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Human Rights Bulgaria

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NEWS
January 15, 1990 | TYLER MARSHALL, TIMES STAFF WRITER
The fear of Dimo Bodurov is the problem of Bulgaria and Eastern Europe itself as the region attempts to revive democracy. A petty entrepreneur in this small factory town, Bodurov in many ways is a man to be admired. He runs the local market and is an active member of the Ekoglasnost opposition group, one of many budding organizations that will challenge the ruling Communist Party as early as next May in Bulgaria's first free elections since 1946.
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NEWS
March 30, 1990 | From Times Staff and Wire Reports
Authorities arrested a retired deputy interior minister who ran a camp in northern Bulgaria in which hundreds of prisoners may have been killed during Todor Zhivkov's Communist regime. The arrest of 80-year-old Gen. Mincho Spassov followed a series of reports about the camp that have stirred memories of Stalinist repression.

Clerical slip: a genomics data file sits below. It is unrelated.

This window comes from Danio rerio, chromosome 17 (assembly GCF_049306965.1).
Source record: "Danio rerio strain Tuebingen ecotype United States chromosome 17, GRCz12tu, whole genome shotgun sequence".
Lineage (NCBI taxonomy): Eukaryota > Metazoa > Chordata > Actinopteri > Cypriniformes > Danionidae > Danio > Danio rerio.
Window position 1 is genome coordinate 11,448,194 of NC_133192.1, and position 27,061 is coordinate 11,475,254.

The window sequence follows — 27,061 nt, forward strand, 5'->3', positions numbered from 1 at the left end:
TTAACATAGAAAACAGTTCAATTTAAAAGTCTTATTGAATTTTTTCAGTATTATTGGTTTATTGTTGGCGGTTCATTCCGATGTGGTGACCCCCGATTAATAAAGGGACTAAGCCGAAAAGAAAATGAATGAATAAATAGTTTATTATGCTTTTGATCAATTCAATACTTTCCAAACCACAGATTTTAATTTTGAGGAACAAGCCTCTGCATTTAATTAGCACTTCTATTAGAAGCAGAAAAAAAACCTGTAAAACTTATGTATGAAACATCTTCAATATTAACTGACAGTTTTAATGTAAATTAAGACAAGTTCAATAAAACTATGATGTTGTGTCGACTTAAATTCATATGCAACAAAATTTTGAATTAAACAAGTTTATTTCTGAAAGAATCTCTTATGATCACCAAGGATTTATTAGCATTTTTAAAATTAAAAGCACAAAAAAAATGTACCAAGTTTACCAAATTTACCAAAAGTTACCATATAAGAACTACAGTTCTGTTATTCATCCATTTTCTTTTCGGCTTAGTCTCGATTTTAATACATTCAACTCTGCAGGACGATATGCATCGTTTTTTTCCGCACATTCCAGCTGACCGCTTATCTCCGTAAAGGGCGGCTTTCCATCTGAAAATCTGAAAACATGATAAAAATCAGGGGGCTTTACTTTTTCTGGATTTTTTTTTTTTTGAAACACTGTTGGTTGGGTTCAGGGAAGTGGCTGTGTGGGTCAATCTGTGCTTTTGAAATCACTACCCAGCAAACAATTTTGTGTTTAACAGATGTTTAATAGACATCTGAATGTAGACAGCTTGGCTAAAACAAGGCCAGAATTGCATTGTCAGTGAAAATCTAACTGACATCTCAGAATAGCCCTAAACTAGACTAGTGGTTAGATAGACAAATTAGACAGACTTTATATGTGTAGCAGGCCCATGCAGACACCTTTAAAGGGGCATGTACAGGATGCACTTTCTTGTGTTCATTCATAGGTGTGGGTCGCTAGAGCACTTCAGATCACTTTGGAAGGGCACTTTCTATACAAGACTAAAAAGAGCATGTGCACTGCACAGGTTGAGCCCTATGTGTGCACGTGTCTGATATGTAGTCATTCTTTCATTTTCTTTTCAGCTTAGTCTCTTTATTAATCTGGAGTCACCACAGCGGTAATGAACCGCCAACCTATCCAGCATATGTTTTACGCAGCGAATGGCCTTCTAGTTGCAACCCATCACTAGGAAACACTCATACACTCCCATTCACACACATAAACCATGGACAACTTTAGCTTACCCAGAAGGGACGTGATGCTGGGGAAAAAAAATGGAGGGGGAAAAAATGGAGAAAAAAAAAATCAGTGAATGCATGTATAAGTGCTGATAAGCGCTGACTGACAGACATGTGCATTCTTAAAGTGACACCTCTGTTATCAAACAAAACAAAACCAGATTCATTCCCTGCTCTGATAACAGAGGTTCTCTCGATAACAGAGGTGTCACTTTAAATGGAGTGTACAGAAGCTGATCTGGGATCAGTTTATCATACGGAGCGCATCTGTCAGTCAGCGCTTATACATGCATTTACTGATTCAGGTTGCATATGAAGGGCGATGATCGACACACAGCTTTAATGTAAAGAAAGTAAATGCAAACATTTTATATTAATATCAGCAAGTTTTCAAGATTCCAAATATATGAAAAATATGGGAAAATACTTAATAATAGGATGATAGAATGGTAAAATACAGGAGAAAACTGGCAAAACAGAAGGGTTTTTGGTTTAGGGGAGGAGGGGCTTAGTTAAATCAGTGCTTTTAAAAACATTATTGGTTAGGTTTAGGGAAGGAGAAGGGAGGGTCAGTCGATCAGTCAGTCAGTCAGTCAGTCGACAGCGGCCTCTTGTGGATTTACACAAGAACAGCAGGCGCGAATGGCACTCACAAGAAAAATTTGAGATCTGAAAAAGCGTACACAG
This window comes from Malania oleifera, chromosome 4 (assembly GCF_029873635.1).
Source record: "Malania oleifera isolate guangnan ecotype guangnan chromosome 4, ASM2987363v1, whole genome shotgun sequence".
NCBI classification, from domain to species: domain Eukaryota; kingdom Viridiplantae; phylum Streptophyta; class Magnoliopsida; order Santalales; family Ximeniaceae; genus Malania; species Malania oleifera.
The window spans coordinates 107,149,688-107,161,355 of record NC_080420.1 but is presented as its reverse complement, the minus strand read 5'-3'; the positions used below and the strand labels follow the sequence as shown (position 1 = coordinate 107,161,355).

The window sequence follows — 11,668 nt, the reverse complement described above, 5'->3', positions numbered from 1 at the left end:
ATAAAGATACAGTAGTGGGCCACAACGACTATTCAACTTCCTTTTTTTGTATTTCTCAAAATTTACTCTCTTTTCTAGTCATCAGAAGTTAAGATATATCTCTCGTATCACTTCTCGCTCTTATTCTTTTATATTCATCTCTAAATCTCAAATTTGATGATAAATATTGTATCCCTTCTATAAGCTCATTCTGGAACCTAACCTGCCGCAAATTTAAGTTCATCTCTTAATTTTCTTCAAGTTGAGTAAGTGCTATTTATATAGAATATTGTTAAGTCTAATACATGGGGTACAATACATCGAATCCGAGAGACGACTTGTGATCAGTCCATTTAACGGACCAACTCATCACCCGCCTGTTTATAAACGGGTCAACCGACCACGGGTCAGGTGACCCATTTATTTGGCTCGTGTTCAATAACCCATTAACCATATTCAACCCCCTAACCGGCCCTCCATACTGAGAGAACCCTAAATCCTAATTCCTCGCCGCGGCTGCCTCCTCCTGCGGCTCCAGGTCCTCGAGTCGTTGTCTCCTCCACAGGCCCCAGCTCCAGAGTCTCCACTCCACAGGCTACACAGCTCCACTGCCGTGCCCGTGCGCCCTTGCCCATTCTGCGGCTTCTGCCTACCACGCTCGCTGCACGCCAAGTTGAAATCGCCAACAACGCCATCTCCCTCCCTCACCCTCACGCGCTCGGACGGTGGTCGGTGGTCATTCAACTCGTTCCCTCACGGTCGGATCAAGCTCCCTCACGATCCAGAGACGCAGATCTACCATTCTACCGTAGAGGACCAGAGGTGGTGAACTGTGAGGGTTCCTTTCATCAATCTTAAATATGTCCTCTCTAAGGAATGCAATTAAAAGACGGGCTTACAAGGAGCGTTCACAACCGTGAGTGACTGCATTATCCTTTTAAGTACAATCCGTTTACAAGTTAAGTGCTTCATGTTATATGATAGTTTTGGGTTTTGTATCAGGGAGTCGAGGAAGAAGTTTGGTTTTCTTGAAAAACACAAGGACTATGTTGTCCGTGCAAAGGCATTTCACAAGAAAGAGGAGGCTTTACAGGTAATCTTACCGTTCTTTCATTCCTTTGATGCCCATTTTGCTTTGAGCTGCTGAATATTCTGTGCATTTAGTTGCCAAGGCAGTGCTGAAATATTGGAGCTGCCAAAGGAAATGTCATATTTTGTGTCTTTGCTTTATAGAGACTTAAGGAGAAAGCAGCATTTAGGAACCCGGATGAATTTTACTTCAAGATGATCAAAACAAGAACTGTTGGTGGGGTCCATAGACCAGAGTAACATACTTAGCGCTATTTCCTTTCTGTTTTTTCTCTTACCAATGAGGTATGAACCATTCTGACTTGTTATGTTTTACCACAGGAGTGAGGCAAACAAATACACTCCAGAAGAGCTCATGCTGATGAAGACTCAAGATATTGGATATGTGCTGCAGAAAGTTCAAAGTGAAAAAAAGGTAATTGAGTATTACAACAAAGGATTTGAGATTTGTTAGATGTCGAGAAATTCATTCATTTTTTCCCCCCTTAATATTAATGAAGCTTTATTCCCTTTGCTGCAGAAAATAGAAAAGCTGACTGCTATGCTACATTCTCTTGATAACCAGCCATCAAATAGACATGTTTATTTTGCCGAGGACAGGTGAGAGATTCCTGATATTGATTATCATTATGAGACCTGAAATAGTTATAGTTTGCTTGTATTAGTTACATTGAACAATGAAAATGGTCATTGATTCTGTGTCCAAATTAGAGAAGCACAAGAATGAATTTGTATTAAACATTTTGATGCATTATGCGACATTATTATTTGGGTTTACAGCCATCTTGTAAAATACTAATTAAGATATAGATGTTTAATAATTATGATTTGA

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NEWS
August 30, 1989 | NORMAN KEMPSTER, Times Staff Writer
The Bush Administration recalled its ambassador to Bulgaria, Sol Polansky, on Tuesday to protest the Sofia regime's continuing oppression of the country's ethnic Turkish minority, which has caused about 310,000 people to flee to Turkey in the past three months. State Department spokesman Richard Boucher said Polansky was ordered to return to Washington "for consultations." On the traditional list of diplomatic gestures, the action is less severe than a formal breach in relations.
NEWS
January 15, 1990 | TYLER MARSHALL, TIMES STAFF WRITER
The fear of Dimo Bodurov is the problem of Bulgaria and Eastern Europe itself as the region attempts to revive democracy. A petty entrepreneur in this small factory town, Bodurov in many ways is a man to be admired. He runs the local market and is an active member of the Ekoglasnost opposition group, one of many budding organizations that will challenge the ruling Communist Party as early as next May in Bulgaria's first free elections since 1946.